For example, if we see that a colleague puts the kettle on, then - while looking for something in the cupboard - sets the coffee aside, we can infer that he probably wants to drink a cup of tea and we can immediately offer our help. A set of experiments by Nicolò Cesana-Arlotti, Kovács Ágnes, and Téglás Ernő suggests that this ability appears early on in the course of human development: at 14 months of age, babies can already make logical inferences (through the exclusion of impossible alternatives) to find out what other people prefer. This discovery reveals a new way in which babies can acquire otherwise not available information and learn something new about the social world.
The babies who participated in the study watched short animations in which an agent consequently chose the same toy out of two options – but the infants couldn't see directly which toy was chosen, they could only infer it. At the beginning of the scene both toys – a car and a ball – were visible, but shortly after they were occluded and placed behind boxes on the opposite sides of the screen. This part was animated in such a way that babies couldn't tell which toy ended up behind the box on the right and which one on the left, but then one of them, e.g. the ball was revealed. In the familiarization phase, the scene always went on with the agent reaching for the toy that was still occluded. Babies could only identify the target object if they remembered the alternatives – it can be either the ball or the car – and excluded the impossible one, namely, that the ball would be behind the box since it was visible elsewhere.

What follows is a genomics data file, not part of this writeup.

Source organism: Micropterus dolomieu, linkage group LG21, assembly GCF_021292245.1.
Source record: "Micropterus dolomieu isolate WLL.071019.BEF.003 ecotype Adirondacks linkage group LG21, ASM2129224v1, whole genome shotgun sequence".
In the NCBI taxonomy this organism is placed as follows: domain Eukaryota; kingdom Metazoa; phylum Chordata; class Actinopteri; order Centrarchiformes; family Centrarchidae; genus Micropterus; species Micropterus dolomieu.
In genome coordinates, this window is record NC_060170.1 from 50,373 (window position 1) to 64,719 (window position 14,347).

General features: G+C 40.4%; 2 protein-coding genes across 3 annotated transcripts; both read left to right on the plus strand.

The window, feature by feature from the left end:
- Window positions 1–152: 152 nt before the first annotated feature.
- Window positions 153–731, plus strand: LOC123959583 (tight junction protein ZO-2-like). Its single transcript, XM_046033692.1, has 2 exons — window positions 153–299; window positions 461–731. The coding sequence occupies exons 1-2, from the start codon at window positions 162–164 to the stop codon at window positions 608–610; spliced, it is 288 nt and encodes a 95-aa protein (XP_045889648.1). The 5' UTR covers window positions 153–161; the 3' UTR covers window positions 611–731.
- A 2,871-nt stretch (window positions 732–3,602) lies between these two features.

To test whether babies have actually made this inference, researchers showed novel scenes to the infants at the end in which both toys were fully visible and the agent either followed their earlier preference and chose the car once again, or they changed their behavior and reached for the ball or a third toy that wasn't present before. The researchers predicted that if babies recognized that the agent always chose the car before, they will be surprised to see the agent suddenly reaching for a different toy. Infants – such as adults – tend to look longer at events they find unexpected and surprising than at events in line with their previous knowledge and expectations. This is exactly what happened in this study too: 14-month-olds looked longer at the scenes in which the agent chose the ball or the novel toy instead of the car.
These findings tell us that infants successfully inferred the agent's preference, which was only possible by the elimination of an impossible alternative. The discovery that this type of inference is already available in infancy is also interesting because the verbal logical expressions aren't part of babies' vocabulary yet. This study presents the first empirical evidence for babies' ability to integrate logical inferences into other types of inferences, namely ones related to the social world, others' actions and goals.
Cesana-Arlotti, N., Kovács, Á.M. & Téglás, E. Infants recruit logic to learn about the social world. Nature Communications11, 5999 (2020). https://doi.org/10.1038/s41467-020-19734-5